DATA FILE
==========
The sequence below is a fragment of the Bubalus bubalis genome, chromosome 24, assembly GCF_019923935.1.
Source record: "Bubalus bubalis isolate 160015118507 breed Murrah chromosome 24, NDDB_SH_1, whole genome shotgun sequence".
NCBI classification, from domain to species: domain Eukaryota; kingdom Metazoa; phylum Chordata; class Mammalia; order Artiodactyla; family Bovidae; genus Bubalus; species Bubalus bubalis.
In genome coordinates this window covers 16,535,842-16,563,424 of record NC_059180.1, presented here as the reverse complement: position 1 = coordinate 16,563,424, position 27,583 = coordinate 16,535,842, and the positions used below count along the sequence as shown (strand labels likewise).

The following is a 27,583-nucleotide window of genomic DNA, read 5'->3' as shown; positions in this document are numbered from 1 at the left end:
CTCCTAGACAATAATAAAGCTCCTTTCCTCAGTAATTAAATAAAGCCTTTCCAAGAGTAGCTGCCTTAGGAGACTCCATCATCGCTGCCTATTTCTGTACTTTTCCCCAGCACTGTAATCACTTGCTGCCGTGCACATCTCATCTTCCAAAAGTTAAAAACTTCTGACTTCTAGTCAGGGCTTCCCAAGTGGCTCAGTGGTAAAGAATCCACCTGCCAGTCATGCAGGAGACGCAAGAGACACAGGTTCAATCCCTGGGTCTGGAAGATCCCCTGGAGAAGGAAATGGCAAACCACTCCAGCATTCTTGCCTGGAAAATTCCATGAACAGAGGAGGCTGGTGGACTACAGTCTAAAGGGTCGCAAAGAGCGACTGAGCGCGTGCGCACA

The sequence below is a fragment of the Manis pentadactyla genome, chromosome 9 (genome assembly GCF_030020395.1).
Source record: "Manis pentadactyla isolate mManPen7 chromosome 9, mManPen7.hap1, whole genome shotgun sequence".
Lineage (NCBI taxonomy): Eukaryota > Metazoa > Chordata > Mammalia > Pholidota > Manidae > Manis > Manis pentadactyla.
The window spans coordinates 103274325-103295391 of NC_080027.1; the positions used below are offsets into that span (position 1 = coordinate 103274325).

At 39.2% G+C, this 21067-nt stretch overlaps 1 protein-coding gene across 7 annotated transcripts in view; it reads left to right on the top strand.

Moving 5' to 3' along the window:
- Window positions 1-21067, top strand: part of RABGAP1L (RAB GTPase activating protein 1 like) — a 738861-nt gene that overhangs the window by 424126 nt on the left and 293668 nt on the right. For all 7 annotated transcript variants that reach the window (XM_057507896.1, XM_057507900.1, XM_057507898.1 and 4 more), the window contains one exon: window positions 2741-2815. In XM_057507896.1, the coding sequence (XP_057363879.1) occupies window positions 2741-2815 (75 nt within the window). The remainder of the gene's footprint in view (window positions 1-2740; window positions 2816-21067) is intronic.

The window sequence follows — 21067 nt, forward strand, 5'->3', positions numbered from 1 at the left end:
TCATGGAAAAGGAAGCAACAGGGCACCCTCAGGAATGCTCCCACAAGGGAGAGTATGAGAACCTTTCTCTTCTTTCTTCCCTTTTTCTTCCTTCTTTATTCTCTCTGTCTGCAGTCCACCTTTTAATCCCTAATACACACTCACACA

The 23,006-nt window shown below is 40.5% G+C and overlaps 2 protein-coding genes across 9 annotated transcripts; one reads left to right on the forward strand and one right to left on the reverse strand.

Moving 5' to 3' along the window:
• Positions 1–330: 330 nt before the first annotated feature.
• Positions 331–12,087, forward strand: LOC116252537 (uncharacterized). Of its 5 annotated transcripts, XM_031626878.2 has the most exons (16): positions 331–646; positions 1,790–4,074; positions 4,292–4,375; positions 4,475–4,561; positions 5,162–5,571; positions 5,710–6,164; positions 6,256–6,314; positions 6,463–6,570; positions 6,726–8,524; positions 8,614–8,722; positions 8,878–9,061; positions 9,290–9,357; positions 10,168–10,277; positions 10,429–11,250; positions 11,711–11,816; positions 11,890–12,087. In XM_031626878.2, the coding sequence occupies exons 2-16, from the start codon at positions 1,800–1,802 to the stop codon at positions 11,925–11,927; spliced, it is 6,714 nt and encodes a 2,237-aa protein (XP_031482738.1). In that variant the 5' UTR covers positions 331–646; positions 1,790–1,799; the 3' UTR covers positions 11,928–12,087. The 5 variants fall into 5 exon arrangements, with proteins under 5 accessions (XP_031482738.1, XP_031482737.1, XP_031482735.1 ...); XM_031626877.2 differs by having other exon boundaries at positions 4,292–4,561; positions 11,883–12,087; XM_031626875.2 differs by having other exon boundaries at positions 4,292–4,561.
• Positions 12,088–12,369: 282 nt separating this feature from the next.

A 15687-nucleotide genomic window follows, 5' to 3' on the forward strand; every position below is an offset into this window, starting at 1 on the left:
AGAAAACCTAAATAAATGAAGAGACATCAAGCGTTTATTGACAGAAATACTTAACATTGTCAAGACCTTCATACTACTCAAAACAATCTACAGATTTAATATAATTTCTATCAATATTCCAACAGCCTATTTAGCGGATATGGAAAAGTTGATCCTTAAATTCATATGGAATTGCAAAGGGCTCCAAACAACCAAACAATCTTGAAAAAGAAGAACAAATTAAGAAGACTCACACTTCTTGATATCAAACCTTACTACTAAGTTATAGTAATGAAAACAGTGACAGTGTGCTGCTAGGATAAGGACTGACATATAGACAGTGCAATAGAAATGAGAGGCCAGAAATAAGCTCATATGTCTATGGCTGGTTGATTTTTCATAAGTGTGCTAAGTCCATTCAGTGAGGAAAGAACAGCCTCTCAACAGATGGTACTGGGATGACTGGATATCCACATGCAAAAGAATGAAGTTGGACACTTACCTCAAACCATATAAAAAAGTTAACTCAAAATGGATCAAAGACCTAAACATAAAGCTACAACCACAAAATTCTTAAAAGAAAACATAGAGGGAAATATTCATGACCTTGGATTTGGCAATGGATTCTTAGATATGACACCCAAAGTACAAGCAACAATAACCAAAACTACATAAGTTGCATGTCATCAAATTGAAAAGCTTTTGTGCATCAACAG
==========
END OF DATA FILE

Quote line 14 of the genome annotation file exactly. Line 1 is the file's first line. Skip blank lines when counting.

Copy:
The window sequence follows — 21067 nt, forward strand, 5'->3', positions numbered from 1 at the left end: